Ethiopia is known for producing some truly amazing coffee. But during my trip to the Horn of Africa, I discovered that the reasons to visit this land go far beyond its beautiful beans. Even though the main purpose of my trip was to hunt for the best coffee in Ethiopia, I can’t resist sharing the other cultural experiences I encountered during my travels, as they are all part of the story and part of the process of bringing this delicious coffee back to Australia for everyone to enjoy.
After a tumultuous trip from Australia (including a cancelled flight and a 44-hour journey), I met up with my guide Hanna, and we arrived in Jimma, the largest city in south-western Ethiopia. It was the rainy season in Africa, and the mud was unlike anything I’d experienced before. On arrival in Jimma, my first sights were the structures that people had built to shelter themselves from the rain, often made out of scavenged plastics and other materials.
As we entered the town centre, most streets were lined with hundreds of guys cleaning shoes – a very popular business for the local men.
Early the next morning, a man called Abdulwahid picked us up and drove us about an hour to his farm, ‘Ketim’. Fortunately, the rain had stopped, so we could have a look around his lush property. We walked through the farm and descended a steep, muddy hill, with Abdulwahid’s friendly guard accompanying us everywhere and helping us down the slippery hill (with his other hand on his machine gun).
At the bottom of the hill, there was an area where ladies were preparing soil holders for coffee seedling, which is one of their usual off-season jobs. Every year, more and more coffee is being planted, so the plantation is constantly growing.
The families of the workers live on the farm, working together with the farm owner to maximise the crop yield. The farm had a real sense of community, but it was obvious that a lot of hard, physical labour goes into the production of the coffee.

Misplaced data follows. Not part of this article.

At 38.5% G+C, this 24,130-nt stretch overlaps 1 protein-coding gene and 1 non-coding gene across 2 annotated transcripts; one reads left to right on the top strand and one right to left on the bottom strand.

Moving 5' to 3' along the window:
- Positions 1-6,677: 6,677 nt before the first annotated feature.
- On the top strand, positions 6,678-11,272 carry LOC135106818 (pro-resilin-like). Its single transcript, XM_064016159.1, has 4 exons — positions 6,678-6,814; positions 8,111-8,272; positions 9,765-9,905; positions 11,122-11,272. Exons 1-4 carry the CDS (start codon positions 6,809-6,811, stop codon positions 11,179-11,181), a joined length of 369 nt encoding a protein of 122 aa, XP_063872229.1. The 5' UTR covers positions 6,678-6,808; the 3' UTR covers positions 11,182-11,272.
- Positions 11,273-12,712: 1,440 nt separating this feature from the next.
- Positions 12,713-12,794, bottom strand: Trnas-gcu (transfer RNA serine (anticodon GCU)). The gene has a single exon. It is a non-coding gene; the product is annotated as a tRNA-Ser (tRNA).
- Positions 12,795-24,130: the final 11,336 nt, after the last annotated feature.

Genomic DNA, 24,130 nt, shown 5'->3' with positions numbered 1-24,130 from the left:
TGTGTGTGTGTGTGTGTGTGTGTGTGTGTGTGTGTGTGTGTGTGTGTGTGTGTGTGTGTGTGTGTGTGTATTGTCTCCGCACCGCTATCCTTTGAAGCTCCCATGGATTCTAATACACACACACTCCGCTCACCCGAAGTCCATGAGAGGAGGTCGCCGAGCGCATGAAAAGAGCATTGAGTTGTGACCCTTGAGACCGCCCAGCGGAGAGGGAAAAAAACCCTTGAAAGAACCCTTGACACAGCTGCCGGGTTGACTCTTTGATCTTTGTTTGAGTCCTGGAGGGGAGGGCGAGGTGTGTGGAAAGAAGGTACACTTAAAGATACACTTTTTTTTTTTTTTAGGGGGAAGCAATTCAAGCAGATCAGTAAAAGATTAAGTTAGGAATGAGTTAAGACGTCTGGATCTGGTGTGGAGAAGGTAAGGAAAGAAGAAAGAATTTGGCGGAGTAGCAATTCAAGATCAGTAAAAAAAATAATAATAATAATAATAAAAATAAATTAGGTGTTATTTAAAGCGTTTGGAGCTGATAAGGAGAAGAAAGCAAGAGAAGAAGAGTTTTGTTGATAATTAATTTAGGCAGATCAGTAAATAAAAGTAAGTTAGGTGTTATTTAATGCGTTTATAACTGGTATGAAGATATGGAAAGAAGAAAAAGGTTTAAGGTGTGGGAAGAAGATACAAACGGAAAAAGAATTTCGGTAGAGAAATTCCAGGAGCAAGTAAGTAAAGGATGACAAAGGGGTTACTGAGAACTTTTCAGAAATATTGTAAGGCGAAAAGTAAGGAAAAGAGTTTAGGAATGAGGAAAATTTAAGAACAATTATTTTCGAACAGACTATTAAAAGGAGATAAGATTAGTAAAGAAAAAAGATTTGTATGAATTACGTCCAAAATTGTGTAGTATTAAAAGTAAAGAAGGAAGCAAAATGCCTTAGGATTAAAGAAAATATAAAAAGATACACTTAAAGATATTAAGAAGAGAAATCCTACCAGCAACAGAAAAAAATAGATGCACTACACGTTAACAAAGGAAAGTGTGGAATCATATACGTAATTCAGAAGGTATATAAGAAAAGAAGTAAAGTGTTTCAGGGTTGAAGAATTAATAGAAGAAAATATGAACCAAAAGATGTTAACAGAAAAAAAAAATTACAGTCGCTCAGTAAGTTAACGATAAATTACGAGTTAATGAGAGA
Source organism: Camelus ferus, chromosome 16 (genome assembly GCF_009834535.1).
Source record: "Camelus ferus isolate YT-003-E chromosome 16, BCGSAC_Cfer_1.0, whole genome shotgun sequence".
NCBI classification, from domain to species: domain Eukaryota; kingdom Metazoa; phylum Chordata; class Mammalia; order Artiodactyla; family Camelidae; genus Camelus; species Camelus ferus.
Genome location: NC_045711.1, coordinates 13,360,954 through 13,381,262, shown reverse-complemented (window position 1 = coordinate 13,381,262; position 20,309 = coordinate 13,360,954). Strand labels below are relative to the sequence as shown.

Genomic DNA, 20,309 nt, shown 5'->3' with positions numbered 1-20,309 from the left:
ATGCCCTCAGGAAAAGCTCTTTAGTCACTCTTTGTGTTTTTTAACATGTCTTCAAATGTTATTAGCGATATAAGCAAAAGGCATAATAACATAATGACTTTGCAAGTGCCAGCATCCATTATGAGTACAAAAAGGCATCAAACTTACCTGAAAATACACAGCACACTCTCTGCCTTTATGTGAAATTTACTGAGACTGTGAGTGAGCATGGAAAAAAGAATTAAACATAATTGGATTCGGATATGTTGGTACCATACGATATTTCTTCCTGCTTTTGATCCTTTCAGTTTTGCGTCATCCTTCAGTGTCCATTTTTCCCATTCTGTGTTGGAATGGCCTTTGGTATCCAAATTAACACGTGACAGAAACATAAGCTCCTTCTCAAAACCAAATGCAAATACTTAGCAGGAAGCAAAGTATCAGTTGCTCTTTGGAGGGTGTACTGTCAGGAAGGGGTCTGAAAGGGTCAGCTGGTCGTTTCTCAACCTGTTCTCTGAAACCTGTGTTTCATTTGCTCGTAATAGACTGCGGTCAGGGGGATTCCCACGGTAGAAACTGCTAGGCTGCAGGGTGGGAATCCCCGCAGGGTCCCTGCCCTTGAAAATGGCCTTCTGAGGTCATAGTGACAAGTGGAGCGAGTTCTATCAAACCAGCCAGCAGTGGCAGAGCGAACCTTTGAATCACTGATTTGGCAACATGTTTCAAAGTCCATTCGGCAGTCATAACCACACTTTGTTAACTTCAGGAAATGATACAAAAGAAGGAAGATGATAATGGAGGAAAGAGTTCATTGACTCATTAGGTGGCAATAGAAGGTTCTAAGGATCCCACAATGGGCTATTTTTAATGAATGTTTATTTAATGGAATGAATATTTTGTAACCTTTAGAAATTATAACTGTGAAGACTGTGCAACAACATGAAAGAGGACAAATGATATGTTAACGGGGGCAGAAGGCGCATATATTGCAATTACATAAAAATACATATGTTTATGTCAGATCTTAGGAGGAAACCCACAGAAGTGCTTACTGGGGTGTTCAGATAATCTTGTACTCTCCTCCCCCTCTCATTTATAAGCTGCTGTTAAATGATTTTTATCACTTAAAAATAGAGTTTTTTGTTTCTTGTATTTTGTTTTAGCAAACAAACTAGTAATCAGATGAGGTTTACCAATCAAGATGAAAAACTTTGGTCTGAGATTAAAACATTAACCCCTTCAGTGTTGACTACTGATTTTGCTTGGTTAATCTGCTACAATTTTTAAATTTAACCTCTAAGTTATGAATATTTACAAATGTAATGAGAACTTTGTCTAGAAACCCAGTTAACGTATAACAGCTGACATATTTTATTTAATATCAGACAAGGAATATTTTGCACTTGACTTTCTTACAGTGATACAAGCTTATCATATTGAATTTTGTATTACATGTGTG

Abdulwahid had owned the farm for six years, with the majority of his family being coffee farmers. He said he is always working, and on the rare occasion he isn’t working with the coffee, he is buying and selling houses.
We made a quick stop to visit a plantation owned by a man named Melaku Addis, which was incredibly remote, but absolutely stunning. Melaku invited us to his house for lunch and coffee. The house was beautifully prepared for visitors, with grass laid out all over the floor to ensure the house was dry and kept clean – and even the dog had grass to rest on.
Melaku’s lounge room was filled with graduation photos of his children – he and his wife value education and are very proud of their children’s achievements. They have seven children, and four of them work in the coffee industry.
Before Melaku bought the farm, he worked for a local government office. A law came in that all mandated all government staff to speak the local language, Oromifa, which he could not, so he left. One of his sons suggested that together, they should buy the land that had previously belonged to their grandfather. Melaku borrowed money from the bank and starting planting coffee, while his son built a house for his grandfather on the land. He was very happy that his farm had been so successful.
I asked Melaku what sort of difficulties he faced on the farm. He told me that it is often difficult to find labour, as there are not enough locals doing labour during the harvest, so hand pickers migrate from other areas and simply move between the farms that pay the highest.
Lunch was followed by a coffee ceremony, using the traditional way to make coffee when getting together with friends. The coffee ceremony usually starts with pan roasting the coffee, then grinding it in a wooden mortar and pestle. I was invited to finish making the coffee, so sat on the little seat and brewed the coffee in a bulbous clay pot with a tall spout, watching it come to the boil. I threw some incense onto the coals to perfume the room, and it emitted a beautiful, woody scent. The small cups were arranged on a tray, and I was instructed to fill them all in one pour.
The coffee was strong, smooth and heavy bodied, and the entire ceremony was a great cultural experience.
Once back in town, we went straight to a shoe cleaning guy, who cleaned our boots while we waited. What great service! He polished and conditioned the leather with cream, so they were better than when we started. The guy even put our shoes back on our feet, and I wished that more people offered this service in Australia!
On our last day, we visited a small dry mill in town. Here, the green coffee beans are removed from the parchment. Defects are removed by hand by a group of ladies who sit on the floor, spending their days picking through the coffee.
Ethiopian coffee has always been one of my favourites, and it was such a pleasure to finally meet some of the people whose lives revolve around producing this beautiful coffee.